• Unfortunately Seijuro was already executed for the crime.

Color to express emotions:

  • pg 45  Minikawa wears garments of white  ….as she is ready to die
  • pg 56  young ladies wear garments of red….as they are about to enjoy a picnic in the woods
  • pg 71  Onatsu  wears garments of black….as she is ready to  “die emotionally” yet remain living  in piety in  a convent

Images: ( often used in Haiku poetry)

  • pg 42  Seijuro puts a sign on his door “Treasure of the Floating World’ ( urban lifestyle, especially the pleasure-seeking aspects)
  • pg 69  People witnessing Seijuro’s execution  think ” …that is the way of the Fleeting World’ ( life passing quickly)
  • Saikaku  illustrates  that Seijuro has passed from the sensuous, erotic world to the world of reality and death.


  • pg 45: Seijuro is speechless with delight  to find his lover is fatihful after all
  • Irony:  Minakawa has to  threaten to kill herself to prove her fidelity to him


  • Sensual is the best word I can think of.
  • These aren’t racy, graphically sexually oriented stories where the men are simply out to sleep with the women, but stories that emphasize and highlight the amazing beauty of women.
  • We also read about the  the cruelty and pain that often accompanies that beauty.
  • Saikaku appears to approve of the harsh penalties of the Tokugawa code.
  • Yet at the same time he describes the illicit love affair with such gusto that no reader can believe he is absolutely condemning his lovers.
  • Saikaku examines his society while at the same time amusing it.
  • Last thoughts: If you read the stories without researching  Saikaku, his backround and life….then you will miss so many facets of his writing. Be prepared to do some work!

Score: 3






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Posted by on September 28, 2014 in Uncategorized


Paul Veyne: Souvenirs ‘Et dans l’éternité…’


  • Author: Paul Veyne (1930)
  • Title: Et dan l’éternité, je ne m’ennuierai pas  ( And in eternity,  I wil not be  bored)
  • Cover: Photo of Paul Veyne
  • Genre:  Memoires
  • Publisher: Albin Michel
  • Published: 2014
  • Table of contents: 15 chapters,  260 pages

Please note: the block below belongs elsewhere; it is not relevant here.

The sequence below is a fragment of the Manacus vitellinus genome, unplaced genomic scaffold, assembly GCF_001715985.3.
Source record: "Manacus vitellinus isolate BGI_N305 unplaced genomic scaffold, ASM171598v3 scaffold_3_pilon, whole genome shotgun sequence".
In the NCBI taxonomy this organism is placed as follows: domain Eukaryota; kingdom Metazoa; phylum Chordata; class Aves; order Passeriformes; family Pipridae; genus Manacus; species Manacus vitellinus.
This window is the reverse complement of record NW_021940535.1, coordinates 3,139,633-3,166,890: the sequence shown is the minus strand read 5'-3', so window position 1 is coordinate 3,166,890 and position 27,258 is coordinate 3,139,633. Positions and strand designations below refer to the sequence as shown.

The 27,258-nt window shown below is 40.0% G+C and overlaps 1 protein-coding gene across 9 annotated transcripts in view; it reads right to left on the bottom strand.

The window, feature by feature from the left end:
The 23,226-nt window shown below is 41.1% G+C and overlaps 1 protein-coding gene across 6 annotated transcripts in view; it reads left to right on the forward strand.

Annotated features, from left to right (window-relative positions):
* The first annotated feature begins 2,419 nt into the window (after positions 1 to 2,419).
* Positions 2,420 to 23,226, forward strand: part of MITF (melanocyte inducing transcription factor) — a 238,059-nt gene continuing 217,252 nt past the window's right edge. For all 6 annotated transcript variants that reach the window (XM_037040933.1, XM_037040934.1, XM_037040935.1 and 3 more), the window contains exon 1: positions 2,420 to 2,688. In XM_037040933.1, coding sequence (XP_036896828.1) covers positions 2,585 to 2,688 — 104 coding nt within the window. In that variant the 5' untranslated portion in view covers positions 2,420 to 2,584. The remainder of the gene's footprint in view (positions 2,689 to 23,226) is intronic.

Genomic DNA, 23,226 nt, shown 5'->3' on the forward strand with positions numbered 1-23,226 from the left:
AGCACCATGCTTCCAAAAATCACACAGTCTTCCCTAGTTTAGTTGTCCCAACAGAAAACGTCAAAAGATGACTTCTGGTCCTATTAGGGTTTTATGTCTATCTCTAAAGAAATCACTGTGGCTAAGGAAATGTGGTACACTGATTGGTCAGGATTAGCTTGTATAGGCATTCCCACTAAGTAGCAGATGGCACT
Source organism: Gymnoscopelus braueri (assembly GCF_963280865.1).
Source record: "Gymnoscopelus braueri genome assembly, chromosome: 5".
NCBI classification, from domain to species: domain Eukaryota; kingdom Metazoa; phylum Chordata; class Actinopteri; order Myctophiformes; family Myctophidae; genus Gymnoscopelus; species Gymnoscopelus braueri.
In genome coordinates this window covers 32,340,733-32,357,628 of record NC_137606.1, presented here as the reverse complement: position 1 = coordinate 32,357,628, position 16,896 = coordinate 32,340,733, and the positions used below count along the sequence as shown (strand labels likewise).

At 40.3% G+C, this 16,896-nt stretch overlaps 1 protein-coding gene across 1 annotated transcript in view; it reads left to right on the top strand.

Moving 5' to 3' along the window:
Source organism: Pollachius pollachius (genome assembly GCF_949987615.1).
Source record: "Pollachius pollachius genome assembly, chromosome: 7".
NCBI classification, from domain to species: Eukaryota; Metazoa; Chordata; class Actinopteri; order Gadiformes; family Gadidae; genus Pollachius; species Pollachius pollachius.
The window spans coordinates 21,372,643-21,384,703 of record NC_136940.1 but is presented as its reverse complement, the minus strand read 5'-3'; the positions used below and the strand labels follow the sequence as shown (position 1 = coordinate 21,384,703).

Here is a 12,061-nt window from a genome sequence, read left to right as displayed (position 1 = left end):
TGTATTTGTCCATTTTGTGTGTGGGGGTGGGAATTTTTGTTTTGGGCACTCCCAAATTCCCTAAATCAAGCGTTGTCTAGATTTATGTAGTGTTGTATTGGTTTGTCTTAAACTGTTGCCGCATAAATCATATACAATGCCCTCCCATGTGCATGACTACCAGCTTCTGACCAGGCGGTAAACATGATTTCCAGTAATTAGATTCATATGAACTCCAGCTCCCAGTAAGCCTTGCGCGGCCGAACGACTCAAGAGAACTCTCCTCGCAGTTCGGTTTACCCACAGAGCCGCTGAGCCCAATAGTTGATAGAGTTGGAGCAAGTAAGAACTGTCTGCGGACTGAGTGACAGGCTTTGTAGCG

• Dedication: Valérie Sandoz, en gage  de respect et de reconnaissance
  • Trivia: Honorary Professor at the College de France, Paul Veyne was  born in 1930. He is  one of the greatest literary historians of ancient Rome.
  • Trivia:  He lives in  Bédoin in the Vaucluse (SE France) at the foot on Mont Ventoux enjoying his golden years in peace and quiet.


  1. Veyne was a disappoint for his ‘social climbing mother. “…c’est que tu aimes lire, mais que tu n’est pas intelligent.”
  2. You like to read but you’re not intelligent.  (pg 16).
  3. Veyne begins his memoirs with these words: All that I will tell you is true, I was married 3 times, like Cicero, Caesar and Ovide.
  4. J’ai achète le bouquin motivé par la curiosité de l’histoire de cet homme.”
  5. Paul Veyne is ‘la rentrée littéraire’! His souvenirs are my first new book.
  6. Veyne admits his only ambition was ‘ d’être une personne cultivée”.
  7. Why and how he succeeds is a fascinating story!

Strong point:

  • Veyne´s writing style is accessible and very  personal.
  • He introduces us to his Virgil, René Char, Michel Foucault ( both students à l’Ecole normale de Paris)
  • His thoughts about  his commitments, his job, his conception of death, faith and love will surely linger in my mind
  • I was deeply moved by his  friendship with Georges Ville (1927 – 1967) )  Cela  m’a beaucoup marquée.
  • Veyne  makes  the comparision of this friendship with Ville  to the one between Montaigne et La Boetie: “…Parce que c’ était lui, parce que c’ était moi”
  • This was very touching to read and really left its mark.

Weak point:  membership in the Communist Party

  • As a member of the Communist Party during his student years ( pg 43 – 129) , he was sending a signal that  he did not want to be just another ‘member of the right’
  • The chapters concerning his membership were not very interesting.